Workplace safety and health

Health and safety conditions on the job have been a matter of public controversy since the beginning of the Industrial Revolution. For the past three decades in the United States, those conditions have been regulated by a federal agency, the Labor Department’s Occupational Safety and Health Administration. To carry out its mandate, OSHA is supposed to conduct periodic inspections of workplaces and cite employers for any violations that are found. The OSHA website has a database (osha.gov/oshstats/index.html) that contains the results of every inspection the agency has carried out since 1972.

The Mine Safety and Health Administration’s Data Retrieval System (msha.gov/drs/drshome.htm) contains accident and violation histories for specific mines as well as inspection dust sampling data.

Environmental compliance

One of the ways in which many companies fail to act in a socially responsible manner is by violating environmental regulations, which all too many corporate executives regard as an annoyance rather than a means of protecting public health. Environmental regulation in the United States is conducted both at the federal level – through the Environmental Protection Agency (EPA) – and at the state level.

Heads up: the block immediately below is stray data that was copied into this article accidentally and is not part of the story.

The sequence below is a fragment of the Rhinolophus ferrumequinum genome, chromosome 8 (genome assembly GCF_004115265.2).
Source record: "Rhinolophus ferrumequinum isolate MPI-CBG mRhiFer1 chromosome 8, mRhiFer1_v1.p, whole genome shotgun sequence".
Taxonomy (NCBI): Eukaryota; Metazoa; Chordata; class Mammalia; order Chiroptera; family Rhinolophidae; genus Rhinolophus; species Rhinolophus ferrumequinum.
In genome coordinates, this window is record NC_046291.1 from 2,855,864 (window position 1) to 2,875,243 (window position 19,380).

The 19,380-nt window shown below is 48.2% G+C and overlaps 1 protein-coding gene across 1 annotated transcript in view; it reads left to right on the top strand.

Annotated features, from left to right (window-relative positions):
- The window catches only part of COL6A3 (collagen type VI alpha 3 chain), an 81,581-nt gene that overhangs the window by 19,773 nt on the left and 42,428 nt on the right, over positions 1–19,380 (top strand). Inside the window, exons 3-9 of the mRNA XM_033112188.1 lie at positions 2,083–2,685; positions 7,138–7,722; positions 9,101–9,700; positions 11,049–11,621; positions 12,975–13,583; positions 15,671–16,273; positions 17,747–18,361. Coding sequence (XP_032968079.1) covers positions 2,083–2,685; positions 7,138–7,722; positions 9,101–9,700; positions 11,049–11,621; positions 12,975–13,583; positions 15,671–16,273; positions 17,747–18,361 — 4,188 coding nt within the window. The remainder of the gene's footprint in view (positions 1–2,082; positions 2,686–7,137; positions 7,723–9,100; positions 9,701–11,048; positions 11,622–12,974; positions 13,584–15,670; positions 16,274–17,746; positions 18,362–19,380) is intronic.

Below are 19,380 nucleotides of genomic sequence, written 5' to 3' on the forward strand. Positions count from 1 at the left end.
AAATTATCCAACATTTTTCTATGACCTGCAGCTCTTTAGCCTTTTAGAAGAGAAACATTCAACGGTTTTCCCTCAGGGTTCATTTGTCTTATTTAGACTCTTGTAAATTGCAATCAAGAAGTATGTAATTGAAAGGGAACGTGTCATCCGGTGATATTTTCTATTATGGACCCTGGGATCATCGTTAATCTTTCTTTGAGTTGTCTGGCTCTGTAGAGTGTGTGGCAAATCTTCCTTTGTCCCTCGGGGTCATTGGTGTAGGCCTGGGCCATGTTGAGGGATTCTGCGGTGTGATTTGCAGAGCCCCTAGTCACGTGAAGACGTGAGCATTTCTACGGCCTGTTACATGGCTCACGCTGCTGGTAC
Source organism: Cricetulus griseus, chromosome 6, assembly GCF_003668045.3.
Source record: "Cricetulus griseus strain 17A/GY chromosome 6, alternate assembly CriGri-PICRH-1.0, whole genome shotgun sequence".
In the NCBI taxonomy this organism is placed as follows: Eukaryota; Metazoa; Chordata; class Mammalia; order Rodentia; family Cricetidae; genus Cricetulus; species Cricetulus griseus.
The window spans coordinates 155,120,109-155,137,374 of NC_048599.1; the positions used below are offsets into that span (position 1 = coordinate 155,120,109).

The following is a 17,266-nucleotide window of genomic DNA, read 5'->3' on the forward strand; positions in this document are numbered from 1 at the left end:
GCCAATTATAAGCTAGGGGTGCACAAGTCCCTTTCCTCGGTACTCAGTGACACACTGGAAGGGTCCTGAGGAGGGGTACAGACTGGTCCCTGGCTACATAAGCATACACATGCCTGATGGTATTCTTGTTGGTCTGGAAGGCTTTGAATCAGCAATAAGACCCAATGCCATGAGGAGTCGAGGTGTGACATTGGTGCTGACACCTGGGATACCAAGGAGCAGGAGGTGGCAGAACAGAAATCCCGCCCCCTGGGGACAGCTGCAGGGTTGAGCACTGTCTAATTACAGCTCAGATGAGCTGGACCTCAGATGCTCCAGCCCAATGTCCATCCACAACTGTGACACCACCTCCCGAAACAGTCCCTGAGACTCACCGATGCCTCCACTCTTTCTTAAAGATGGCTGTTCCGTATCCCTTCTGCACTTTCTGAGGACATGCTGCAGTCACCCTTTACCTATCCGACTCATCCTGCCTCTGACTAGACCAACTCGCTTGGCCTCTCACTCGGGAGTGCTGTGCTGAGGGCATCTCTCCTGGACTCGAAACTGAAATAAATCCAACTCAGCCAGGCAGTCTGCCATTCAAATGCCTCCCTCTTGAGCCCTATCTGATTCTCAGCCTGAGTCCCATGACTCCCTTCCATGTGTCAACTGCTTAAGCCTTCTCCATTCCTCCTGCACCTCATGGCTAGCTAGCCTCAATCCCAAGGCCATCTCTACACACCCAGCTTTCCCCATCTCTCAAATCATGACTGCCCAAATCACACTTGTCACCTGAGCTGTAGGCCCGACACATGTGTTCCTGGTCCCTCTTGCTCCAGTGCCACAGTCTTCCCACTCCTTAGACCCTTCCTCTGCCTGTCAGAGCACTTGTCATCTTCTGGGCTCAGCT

The EPA website (epa.gov) is a source of a great deal of data on environmental matters. Start at the Envirofacts page (epa.gov/enviro/index_java.html), which allows you to search a variety of EPA databases at once for data on a particular geographic location. If you enter the zip code of a facility of your target company, Envirofacts will give you information such as the following:

  • data on your target facility and others located in the same zip code that produce air pollution (from Aerometric Information Retrieval System)
  • data on hazardous waste (from the Resource Conservation and Recovery Act database and from the Superfund list of the worst hazardous waste sites)
  • data on water quality (from the National Drinking Water Contaminant Occurrence Database and the Permit Compliance System).